Robert Putnam’s famous book Bowling Alone stressed the vital significance of social capital, as expressed through collective activities. That certainly has its religious impact through encouraging people to belong and participate in clubs, societies or religious institutions. Basically all such activities are presently impossible or prohibited. For how long? Another month? Through mid-2022? Longer? So here’s the point. The more we lose the habits of sociability and joining, the more our social intercourse occurs through a computer screen or a cellphone, can those older ways ever be regained or reconstructed?
People are still joining and participating of course, but it’s just a very different situation online. Physically attending meetings or rallies is one thing. Shrieking anonymously on Twitter is quite different.
Even before this, people were complaining about the great many who spent their lives interacting only with a screen. That situation just became enormously more common. We also think about children being raised in these locked-in settings. What will be the long term effects for them?
Those social capital issues seems critical for institutions of all kind, including religion. The present crisis will so shake up so many of our remaining social ties and communities that I honestly wonder when or how faith communities can regroup and restore themselves.
Bowling Alone was published back in 2000. Perhaps it is time for a sequel, Praying Alone.
5.A Slow And Uphill Struggle To Regain Essential Functions Of Organized Faith
It’s possible to imagine a calamity in which religion could play a critical role in preserving social cohesion and solidarity, and later benefiting mightily from those contributions. Contrary to myth, the First World War did not result in any great revolt against religion, not least became many front-line soldiers were deeply impressed by the heroic work of priests in comforting the dead. Imagine a modern crisis of a kind very different from what we actually have. Clergy are devotedly at the bedsides of the afflicted, they aid and comfort the dying, and at the same time they are beacons of social continuity as they hold baptisms and marriages. People flock to churches, and clergy hold special prayer services. Depending on the faith tradition, there might be an explosion of pilgrimages. Congregations swell to bursting point. The community long remembers those contributions.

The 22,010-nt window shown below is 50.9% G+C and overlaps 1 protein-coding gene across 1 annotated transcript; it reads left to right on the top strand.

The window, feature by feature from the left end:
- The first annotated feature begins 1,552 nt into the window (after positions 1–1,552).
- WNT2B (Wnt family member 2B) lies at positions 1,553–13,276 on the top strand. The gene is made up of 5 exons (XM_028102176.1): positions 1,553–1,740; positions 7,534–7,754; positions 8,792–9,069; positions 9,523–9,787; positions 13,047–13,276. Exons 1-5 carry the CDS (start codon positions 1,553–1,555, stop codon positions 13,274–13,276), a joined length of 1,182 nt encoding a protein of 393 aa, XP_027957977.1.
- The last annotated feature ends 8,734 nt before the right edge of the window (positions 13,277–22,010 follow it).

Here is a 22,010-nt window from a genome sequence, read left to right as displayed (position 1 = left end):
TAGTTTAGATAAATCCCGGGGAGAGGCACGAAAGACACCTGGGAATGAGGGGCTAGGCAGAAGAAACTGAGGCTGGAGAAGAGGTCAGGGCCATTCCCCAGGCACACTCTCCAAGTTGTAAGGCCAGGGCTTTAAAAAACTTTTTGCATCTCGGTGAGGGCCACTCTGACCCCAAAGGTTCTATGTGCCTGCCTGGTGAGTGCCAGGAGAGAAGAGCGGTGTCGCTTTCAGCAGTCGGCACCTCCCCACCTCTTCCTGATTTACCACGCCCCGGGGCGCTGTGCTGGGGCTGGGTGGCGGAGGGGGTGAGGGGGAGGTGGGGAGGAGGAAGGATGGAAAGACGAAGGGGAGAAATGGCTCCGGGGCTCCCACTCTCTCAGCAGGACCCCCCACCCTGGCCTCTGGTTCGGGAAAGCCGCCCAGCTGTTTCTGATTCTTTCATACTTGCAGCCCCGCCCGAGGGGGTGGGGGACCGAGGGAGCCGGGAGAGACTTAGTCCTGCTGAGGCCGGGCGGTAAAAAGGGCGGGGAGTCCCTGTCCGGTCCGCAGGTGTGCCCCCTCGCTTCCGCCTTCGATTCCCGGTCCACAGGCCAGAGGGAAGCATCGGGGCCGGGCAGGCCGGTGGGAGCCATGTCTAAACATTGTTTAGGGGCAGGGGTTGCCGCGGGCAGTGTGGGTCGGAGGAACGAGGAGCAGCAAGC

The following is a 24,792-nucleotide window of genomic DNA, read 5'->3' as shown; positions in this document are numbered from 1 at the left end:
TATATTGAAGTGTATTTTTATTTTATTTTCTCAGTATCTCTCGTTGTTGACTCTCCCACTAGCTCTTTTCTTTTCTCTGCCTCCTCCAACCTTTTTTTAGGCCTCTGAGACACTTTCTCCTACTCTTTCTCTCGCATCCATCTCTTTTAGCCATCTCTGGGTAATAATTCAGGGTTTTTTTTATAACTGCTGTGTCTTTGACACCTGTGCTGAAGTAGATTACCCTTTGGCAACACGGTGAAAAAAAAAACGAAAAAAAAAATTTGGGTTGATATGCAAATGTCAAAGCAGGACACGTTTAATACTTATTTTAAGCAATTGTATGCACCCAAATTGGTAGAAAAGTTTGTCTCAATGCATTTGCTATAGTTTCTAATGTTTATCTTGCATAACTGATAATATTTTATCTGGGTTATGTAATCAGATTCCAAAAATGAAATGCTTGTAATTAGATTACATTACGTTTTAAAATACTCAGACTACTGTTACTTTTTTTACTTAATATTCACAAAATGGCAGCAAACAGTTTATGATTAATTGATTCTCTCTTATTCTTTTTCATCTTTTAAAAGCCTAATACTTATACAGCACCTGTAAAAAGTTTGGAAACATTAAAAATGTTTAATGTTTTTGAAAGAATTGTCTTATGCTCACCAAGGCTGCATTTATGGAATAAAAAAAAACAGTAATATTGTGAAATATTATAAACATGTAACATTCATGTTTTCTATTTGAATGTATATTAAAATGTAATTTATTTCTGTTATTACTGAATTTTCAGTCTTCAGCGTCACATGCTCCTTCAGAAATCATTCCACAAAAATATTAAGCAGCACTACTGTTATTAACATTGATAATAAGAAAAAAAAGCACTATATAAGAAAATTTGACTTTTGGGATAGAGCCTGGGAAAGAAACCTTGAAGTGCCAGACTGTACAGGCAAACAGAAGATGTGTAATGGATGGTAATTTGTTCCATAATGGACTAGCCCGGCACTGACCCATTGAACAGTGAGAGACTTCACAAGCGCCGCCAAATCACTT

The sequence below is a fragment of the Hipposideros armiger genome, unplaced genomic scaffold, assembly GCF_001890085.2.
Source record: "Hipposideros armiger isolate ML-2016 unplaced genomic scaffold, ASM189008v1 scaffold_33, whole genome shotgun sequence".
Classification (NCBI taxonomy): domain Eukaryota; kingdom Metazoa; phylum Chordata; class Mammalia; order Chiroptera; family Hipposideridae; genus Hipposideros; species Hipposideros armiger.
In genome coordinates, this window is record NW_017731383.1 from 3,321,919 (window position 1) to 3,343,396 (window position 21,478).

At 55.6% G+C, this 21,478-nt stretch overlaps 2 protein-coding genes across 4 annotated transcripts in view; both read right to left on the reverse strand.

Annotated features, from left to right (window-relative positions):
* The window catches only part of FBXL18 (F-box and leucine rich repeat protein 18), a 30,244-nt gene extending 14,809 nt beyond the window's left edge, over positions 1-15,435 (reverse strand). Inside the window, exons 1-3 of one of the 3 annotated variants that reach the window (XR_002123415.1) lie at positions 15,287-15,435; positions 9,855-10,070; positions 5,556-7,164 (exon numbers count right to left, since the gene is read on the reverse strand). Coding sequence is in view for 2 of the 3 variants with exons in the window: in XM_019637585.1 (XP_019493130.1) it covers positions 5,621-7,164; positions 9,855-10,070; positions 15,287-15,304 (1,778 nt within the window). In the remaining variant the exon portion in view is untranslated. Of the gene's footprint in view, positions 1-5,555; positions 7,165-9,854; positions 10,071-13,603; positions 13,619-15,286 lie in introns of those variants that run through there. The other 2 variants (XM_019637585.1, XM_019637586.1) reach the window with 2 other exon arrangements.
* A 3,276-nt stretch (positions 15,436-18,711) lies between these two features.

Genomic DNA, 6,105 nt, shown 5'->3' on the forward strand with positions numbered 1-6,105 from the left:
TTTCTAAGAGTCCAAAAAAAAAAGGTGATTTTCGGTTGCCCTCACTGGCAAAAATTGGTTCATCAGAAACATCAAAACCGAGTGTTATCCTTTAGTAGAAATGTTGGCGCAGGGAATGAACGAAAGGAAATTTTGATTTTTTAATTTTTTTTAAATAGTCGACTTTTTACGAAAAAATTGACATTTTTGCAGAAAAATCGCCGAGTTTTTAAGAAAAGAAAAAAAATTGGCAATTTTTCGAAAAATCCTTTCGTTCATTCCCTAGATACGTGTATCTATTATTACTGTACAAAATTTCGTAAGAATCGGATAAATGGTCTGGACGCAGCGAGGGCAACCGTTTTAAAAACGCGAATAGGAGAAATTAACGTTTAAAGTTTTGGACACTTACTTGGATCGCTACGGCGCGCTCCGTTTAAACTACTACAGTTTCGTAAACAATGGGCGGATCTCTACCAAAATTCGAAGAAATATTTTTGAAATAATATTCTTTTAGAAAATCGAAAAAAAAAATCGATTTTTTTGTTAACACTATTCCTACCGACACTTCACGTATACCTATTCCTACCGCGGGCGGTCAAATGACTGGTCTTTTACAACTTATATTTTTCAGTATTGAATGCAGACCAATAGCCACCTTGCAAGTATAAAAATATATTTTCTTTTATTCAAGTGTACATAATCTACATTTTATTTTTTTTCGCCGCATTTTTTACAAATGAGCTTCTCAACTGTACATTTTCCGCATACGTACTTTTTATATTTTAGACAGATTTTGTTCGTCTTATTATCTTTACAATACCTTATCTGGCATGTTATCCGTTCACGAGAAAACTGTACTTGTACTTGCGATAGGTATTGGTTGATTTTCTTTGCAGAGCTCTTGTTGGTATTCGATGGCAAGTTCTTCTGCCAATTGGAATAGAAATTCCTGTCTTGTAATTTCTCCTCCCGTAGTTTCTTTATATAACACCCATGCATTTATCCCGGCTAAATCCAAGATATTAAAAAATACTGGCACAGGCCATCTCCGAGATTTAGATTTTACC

Now contrast the current situation, where the most devoted and heroic thing a cleric can do is to avoid physical contact or proximity with the faithful, throughout the worst of their sickness and bereavement. Patients die alone, or at least not surrounded by family and faith. Even when churches can reopen for regular services in the future, Lord knows when people will resume the habit of organizing large gatherings for weddings or funerals. People are going to be phobic about large and crowded gatherings for years to come. How soon can matters possibly return to normal? Can lost habits be regained?
Nobody is going to curse or condemn clergy for failing to perform those essential functions: they recognize the unique situation. But it’s a powerful lesson, isn’t it? At least in any recognizable sense, it will be said, organized religion is something we can simply leave on the shelf as needed, and it is irrelevant to social needs and pressures.